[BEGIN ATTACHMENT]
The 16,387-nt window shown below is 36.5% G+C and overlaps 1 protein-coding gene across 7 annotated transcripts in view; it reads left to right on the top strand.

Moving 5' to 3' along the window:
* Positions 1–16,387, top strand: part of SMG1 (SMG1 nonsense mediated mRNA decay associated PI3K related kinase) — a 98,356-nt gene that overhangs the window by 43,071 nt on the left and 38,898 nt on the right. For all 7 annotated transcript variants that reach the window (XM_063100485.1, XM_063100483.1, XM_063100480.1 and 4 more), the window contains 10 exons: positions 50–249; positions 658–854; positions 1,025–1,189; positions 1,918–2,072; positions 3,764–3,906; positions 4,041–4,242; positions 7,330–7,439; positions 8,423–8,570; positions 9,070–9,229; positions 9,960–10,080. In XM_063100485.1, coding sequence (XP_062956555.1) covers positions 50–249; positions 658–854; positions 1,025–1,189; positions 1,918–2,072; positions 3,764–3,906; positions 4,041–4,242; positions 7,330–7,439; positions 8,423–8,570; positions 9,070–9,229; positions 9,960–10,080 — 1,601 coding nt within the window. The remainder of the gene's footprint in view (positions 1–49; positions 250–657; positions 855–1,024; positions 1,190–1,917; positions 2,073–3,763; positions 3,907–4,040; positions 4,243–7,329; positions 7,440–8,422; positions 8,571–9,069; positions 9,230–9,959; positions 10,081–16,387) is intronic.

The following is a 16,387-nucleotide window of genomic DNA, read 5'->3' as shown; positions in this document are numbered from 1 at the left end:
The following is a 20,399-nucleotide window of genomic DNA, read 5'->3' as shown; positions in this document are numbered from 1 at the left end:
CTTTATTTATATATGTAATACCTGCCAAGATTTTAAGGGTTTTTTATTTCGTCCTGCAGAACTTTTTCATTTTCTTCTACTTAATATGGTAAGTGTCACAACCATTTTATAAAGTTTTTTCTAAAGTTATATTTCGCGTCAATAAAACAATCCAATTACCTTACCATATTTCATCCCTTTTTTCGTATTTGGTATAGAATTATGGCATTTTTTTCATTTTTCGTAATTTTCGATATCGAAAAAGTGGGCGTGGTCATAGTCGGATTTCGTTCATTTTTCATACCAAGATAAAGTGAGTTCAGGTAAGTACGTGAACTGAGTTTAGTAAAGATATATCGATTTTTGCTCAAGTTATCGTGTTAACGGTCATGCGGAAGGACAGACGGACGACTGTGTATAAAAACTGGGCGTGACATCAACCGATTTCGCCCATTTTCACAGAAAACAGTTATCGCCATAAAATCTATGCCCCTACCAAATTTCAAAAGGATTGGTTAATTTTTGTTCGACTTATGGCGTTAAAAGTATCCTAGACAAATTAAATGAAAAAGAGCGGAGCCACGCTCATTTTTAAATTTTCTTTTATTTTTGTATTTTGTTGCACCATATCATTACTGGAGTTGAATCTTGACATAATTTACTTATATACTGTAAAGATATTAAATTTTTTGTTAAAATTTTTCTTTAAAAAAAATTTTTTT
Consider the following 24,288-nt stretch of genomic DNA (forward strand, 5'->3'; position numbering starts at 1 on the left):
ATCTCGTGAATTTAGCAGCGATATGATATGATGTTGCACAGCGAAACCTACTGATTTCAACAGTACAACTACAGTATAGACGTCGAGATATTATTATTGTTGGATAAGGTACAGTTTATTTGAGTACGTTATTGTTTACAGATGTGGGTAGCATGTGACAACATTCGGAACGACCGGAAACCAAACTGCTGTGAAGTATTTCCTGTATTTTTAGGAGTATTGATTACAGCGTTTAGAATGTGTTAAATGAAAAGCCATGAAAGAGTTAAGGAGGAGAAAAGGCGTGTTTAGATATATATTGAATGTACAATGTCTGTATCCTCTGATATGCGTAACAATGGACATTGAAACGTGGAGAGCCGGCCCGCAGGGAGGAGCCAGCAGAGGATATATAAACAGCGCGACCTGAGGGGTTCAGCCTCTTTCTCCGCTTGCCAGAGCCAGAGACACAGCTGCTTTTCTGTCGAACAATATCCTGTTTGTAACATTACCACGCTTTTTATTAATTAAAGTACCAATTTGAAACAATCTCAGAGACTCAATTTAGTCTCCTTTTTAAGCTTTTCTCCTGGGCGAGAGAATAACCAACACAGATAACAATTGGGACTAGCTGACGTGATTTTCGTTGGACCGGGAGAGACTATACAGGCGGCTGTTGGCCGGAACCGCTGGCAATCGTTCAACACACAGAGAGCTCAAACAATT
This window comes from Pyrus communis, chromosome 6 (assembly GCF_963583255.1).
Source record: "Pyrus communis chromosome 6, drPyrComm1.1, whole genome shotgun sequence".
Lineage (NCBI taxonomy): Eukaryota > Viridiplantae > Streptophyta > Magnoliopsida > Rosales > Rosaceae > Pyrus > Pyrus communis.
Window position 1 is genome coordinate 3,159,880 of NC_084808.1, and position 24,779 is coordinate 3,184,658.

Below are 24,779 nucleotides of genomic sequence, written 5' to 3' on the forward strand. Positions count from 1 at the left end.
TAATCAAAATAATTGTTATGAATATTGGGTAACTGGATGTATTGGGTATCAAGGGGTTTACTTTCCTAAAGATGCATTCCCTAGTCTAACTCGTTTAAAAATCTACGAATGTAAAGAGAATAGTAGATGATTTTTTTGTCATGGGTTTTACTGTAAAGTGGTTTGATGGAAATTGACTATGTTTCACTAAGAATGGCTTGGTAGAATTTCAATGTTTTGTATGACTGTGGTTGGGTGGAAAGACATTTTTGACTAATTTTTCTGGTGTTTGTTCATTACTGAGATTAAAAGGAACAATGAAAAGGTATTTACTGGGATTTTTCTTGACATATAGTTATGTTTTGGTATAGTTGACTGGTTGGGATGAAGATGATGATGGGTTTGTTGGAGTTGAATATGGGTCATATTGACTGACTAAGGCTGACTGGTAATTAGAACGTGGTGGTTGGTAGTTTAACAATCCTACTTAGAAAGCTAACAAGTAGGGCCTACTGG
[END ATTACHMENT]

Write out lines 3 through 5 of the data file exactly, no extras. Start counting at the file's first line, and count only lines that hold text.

* Positions 1–16,387, top strand: part of SMG1 (SMG1 nonsense mediated mRNA decay associated PI3K related kinase) — a 98,356-nt gene that overhangs the window by 43,071 nt on the left and 38,898 nt on the right. For all 7 annotated transcript variants that reach the window (XM_063100485.1, XM_063100483.1, XM_063100480.1 and 4 more), the window contains 10 exons: positions 50–249; positions 658–854; positions 1,025–1,189; positions 1,918–2,072; positions 3,764–3,906; positions 4,041–4,242; positions 7,330–7,439; positions 8,423–8,570; positions 9,070–9,229; positions 9,960–10,080. In XM_063100485.1, coding sequence (XP_062956555.1) covers positions 50–249; positions 658–854; positions 1,025–1,189; positions 1,918–2,072; positions 3,764–3,906; positions 4,041–4,242; positions 7,330–7,439; positions 8,423–8,570; positions 9,070–9,229; positions 9,960–10,080 — 1,601 coding nt within the window. The remainder of the gene's footprint in view (positions 1–49; positions 250–657; positions 855–1,024; positions 1,190–1,917; positions 2,073–3,763; positions 3,907–4,040; positions 4,243–7,329; positions 7,440–8,422; positions 8,571–9,069; positions 9,230–9,959; positions 10,081–16,387) is intronic.

The following is a 16,387-nucleotide window of genomic DNA, read 5'->3' as shown; positions in this document are numbered from 1 at the left end:
The following is a 20,399-nucleotide window of genomic DNA, read 5'->3' as shown; positions in this document are numbered from 1 at the left end: